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Why Your Great Employee Still Works For You (And How to Keep Them!)

Posted by Brandon Bernard on Tue, Apr 30, 2013

You followed our advice from a couple Keep things on the Up and upmonths ago and hired the prefect employee. They still work for you; but do you understand why they still work for you? Just as much as knowing what you are doing wrong will help you improve, knowing what you are doing right will also help. And just because the employee still works with you doesn’t mean that you are doing everything, or even a lot of things right. This month, we will talk a look at why employees stay at their jobs.

When you have employee turnover, you know that this costs you money. You need to begin the hiring process and then train the employee. It can be months before your company is operating like it should. This is the side we tend to look at but many of us neglect to look at the employee side of things.

Leaving a job is costly for the employee for a variety of reasons. Not only can lost pay during any transitional pay negatively impact their wallet, but there are social costs as well. Leaving a job typically severs some relationships and can cause the individual to need to rework their social networks. I don’t mean that they will sit on Facebook or LinkedIn for hours on end unfriending or unfollowing people. I mean that employees who frequently hang out with coworkers will now need to find new social circles. Simply because Tom leaves company A doesn’t mean he can’t still go golfing with his old work buddy, Tim but this is more the exception to the rule. This being said, employees who have more social connections in your company will tend to stay with your company far longer because their friends are there.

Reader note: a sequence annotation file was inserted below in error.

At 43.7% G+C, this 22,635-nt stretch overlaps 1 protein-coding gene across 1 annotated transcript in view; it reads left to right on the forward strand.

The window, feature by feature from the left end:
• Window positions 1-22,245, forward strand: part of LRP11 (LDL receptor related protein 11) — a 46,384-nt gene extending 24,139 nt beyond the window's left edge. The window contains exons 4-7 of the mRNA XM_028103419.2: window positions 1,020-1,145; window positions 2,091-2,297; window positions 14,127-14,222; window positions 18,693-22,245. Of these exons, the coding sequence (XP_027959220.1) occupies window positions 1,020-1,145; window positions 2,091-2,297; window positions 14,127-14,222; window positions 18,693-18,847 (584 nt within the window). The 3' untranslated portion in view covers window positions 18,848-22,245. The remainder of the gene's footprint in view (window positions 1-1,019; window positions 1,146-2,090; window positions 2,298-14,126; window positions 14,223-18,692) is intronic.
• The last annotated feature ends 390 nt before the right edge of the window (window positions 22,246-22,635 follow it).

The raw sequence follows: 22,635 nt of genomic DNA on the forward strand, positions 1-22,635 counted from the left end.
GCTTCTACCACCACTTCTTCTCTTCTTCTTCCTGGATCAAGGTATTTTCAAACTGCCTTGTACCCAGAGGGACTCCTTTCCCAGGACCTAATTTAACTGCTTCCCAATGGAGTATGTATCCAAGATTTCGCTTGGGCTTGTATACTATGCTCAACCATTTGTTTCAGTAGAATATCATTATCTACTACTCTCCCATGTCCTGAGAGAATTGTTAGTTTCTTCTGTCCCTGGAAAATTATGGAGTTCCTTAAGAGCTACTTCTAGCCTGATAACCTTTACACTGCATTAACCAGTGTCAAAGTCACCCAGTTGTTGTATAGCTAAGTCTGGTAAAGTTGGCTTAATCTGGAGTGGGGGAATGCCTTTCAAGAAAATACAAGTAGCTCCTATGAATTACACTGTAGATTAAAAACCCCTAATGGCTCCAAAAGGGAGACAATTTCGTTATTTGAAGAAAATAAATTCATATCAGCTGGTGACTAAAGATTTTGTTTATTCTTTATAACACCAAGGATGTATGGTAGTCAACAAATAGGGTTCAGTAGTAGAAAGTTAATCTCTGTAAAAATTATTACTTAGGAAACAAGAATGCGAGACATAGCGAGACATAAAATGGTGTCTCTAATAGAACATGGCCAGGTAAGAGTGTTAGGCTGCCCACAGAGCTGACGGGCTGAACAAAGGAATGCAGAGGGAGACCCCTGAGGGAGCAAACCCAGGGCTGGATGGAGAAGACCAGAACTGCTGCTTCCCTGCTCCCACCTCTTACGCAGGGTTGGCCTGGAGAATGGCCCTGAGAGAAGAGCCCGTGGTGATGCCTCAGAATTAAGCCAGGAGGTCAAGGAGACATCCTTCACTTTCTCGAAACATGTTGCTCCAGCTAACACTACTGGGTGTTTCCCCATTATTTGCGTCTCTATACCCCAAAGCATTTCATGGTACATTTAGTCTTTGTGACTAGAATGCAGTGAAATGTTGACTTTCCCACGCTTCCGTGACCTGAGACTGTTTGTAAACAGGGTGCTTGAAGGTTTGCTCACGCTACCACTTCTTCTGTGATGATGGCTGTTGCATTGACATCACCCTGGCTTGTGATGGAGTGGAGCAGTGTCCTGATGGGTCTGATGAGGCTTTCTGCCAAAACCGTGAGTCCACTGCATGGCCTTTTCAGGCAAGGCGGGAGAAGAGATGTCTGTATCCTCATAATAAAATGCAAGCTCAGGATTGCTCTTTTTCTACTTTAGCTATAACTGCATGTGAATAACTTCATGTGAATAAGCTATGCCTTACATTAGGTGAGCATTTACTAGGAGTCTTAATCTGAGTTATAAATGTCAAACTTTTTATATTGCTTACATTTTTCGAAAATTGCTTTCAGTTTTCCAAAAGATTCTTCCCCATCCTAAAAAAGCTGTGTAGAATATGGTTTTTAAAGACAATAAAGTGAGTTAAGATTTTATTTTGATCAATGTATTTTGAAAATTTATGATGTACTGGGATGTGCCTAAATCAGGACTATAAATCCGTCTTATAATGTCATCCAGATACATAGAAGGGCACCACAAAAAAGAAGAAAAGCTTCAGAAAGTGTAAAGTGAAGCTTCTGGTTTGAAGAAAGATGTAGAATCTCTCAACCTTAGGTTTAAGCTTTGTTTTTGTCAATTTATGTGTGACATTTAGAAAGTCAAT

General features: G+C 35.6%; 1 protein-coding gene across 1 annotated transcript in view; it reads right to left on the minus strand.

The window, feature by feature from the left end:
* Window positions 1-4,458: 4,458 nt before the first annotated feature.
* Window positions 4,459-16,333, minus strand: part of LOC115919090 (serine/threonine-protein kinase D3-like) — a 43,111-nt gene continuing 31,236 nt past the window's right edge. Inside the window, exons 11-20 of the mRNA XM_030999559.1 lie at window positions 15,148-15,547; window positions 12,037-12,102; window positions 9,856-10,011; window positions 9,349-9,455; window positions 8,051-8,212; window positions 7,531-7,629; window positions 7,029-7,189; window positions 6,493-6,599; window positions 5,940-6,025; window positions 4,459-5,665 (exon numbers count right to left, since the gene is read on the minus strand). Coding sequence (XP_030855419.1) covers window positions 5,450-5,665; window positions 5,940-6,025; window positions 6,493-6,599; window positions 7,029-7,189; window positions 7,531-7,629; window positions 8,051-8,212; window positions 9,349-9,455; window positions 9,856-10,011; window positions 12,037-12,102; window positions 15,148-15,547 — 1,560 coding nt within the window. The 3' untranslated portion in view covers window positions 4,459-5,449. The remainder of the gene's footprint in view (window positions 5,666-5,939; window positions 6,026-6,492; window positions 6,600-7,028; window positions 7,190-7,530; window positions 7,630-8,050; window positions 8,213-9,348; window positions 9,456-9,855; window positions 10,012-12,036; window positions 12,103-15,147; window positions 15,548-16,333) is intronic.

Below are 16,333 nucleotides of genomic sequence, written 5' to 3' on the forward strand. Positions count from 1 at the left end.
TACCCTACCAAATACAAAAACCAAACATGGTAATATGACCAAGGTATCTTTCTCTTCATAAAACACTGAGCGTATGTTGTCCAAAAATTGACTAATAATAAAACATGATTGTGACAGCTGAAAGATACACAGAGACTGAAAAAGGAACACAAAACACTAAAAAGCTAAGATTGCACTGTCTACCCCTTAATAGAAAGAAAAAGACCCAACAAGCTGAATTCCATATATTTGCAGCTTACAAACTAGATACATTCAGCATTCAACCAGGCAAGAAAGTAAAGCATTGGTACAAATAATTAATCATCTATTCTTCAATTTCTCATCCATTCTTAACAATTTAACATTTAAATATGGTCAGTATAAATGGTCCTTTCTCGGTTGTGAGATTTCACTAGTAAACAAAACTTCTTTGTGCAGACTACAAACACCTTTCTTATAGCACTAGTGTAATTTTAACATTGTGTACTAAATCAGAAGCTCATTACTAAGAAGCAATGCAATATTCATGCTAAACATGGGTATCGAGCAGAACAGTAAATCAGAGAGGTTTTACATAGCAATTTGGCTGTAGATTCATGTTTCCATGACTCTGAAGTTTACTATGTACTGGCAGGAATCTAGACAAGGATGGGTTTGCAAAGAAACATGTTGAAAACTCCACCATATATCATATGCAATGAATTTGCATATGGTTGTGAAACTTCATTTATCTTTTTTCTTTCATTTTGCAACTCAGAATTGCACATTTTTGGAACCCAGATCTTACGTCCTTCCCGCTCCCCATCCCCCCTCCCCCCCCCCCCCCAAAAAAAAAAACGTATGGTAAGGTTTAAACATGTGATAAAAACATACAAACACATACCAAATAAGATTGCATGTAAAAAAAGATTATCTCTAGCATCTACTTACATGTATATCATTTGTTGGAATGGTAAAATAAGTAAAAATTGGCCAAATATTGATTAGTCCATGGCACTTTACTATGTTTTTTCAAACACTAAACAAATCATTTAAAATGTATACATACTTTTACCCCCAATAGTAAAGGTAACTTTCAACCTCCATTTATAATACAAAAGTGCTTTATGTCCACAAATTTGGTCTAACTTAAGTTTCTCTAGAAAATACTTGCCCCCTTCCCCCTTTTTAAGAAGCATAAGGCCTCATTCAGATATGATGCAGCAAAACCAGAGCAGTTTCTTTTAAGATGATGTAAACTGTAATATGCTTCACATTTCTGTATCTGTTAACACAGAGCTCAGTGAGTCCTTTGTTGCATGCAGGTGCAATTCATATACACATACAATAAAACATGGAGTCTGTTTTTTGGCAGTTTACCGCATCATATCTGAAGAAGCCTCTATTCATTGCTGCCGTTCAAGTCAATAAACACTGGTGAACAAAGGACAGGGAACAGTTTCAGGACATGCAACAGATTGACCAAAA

Last month, we talked about how bonuses are correlated with results and how they might not be as effective as you would like. This is one of those instances that the complexity of humans can override a big bonus.

How can you foster this though? It isn’t logical to force your employees to hang out outside of work and forcing them together can create awkward situations that can be a big motivator to leave, if you aren’t careful. Companies that successfully foster the good relationships, however, can keep their best employees with little added cost. There are a few methods that I’ll talk about today but these certainly aren’t the only ones. If you think of another one, add it in the comments section and share it with us.

First, companies will want to provide mentors. This doesn’t mean you have your new hire shadow someone for a week or two then throw him or her out on his or her own. The mentor should remain their mentor for as long as you can keep that going. This relationship should be equal, however. You don’t want one person to be the ‘boss’ in this relationship.

Next, your company can design more work teams that will get people to work together to achieve a common goal. This will help people interact with others and when people strive toward a common goal this helps to nurture relationships.

Finally, look at other factors that may foster some cohesiveness in your team. If you have a group of older women in your business, hiring a young college graduate may not foster many relationships and get the new graduate to feel strong ties to your company. Another great way to get friendships at work is to invite your employees to refer their friends. Why take a long time developing what might already be there?

These social factors will help get people entrenched in your company and will help you keep employees. Next month, we will look at some more specific tips on how to retain key employees.

Tags: Human Resources

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